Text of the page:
PGP Corp., a security company focused on data encryption, plans to announce that it is offering a Mac OS X version of its Whole Disk Encryption product.
"A lot of our customers are adopting Macs and told us they would like Whole Disk Encryption for the Mac," says Dasher. "Most of our customers have at least a few Macs."
Whole Disk Encryption retails for $119 a seat and is in compliance with FIPS 140-2, a data encryption standard validated by the U.S. government. The latest version of Whole Disk Encryption (9.9) adds pre-boot authentication for Intel-based Mac OS X systems and protects data on desktops, laptops and removable media. PGP's Whole Disk Encryption locks down all contents on laptops, desktops and drives of all kind.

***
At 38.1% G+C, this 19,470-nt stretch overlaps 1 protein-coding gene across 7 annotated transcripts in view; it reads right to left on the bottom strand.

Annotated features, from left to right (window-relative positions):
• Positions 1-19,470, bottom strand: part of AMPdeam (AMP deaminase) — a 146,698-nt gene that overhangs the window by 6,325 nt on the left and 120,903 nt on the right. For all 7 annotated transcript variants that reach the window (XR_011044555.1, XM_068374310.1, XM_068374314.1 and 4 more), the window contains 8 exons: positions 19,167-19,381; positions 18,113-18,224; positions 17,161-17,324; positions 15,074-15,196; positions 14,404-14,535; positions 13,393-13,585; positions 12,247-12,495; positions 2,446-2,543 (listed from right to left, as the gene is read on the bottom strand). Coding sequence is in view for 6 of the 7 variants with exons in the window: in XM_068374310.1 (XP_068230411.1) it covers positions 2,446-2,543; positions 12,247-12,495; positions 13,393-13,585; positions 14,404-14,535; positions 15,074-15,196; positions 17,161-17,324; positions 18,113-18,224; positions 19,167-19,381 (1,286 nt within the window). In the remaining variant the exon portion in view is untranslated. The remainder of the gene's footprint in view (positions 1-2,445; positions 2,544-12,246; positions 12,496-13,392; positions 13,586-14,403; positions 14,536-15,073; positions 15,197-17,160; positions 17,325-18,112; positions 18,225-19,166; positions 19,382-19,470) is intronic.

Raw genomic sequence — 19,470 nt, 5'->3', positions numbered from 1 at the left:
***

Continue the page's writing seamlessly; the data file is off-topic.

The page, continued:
The idea for PGP is to capitalize on the increasingly heterogeneous enterprise environment with one security encryption product. Forrester Research reckons that enterprise adoption of Macs tripled in the last year to 4.2 percent. That's a small percentage, but you'd hardly want 4.2 percent of your PCs lying around unencrypted. For instance, the National Institute of Health lost clinical data on 2,500 patients and later only allowed users that didn't have access to use Macs. Why? The NIH couldn't encrypt Macs uniformly.
Dasher added that PGP's Whole Disk Encryption is fully compatible with Apple's Filevault, which encrypts files.